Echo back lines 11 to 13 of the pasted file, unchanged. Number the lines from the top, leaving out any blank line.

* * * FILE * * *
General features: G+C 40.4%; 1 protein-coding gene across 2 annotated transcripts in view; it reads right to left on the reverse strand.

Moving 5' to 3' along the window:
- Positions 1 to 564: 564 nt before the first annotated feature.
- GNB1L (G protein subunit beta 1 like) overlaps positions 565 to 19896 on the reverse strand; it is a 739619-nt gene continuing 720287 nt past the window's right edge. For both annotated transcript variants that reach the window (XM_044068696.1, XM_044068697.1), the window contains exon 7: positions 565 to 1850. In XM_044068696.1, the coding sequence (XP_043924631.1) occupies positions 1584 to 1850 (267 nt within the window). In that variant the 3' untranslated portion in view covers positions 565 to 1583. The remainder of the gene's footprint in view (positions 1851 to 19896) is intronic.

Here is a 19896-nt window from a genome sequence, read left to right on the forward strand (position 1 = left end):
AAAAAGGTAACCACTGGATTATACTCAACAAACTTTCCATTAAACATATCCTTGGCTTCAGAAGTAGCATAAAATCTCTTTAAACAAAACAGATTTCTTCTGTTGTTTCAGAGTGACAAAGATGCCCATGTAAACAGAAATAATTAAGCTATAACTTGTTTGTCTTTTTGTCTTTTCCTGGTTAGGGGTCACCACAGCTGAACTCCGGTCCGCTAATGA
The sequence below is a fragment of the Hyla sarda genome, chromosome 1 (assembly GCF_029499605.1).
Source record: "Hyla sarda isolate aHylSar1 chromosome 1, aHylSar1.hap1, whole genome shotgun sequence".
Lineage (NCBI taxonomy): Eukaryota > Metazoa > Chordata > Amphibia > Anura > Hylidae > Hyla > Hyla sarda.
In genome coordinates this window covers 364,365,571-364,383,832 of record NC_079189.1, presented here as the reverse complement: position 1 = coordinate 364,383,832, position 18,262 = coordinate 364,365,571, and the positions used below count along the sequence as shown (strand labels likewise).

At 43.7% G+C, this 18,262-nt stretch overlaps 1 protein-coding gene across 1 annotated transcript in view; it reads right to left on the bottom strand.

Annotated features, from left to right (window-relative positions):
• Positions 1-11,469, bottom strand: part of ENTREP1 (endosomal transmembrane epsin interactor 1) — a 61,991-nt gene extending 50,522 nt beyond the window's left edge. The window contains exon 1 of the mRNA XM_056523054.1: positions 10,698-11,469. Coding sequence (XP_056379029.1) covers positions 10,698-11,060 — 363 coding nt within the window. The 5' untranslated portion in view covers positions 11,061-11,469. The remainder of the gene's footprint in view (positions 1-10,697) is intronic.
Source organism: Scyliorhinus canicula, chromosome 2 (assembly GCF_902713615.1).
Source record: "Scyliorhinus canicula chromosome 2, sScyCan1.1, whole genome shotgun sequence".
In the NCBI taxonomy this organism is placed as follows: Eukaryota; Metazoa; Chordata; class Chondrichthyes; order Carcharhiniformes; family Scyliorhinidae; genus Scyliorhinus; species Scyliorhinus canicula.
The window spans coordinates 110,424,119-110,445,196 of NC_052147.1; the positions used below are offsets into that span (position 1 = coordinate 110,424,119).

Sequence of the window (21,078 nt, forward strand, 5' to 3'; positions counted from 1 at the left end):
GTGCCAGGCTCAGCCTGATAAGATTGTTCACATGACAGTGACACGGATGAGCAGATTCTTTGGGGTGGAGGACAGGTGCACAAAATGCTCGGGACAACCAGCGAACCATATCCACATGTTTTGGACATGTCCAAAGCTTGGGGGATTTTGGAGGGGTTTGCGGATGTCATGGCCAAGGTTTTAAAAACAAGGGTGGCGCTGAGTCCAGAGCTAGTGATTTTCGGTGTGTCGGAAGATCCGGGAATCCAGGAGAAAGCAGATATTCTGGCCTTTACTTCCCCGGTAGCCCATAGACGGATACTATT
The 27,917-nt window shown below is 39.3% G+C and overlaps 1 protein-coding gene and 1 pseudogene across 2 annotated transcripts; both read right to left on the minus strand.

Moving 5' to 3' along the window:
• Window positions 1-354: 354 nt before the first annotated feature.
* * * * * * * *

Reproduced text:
At 43.7% G+C, this 18,262-nt stretch overlaps 1 protein-coding gene across 1 annotated transcript in view; it reads right to left on the bottom strand.

Annotated features, from left to right (window-relative positions):
• Positions 1-11,469, bottom strand: part of ENTREP1 (endosomal transmembrane epsin interactor 1) — a 61,991-nt gene extending 50,522 nt beyond the window's left edge. The window contains exon 1 of the mRNA XM_056523054.1: positions 10,698-11,469. Coding sequence (XP_056379029.1) covers positions 10,698-11,060 — 363 coding nt within the window. The 5' untranslated portion in view covers positions 11,061-11,469. The remainder of the gene's footprint in view (positions 1-10,697) is intronic.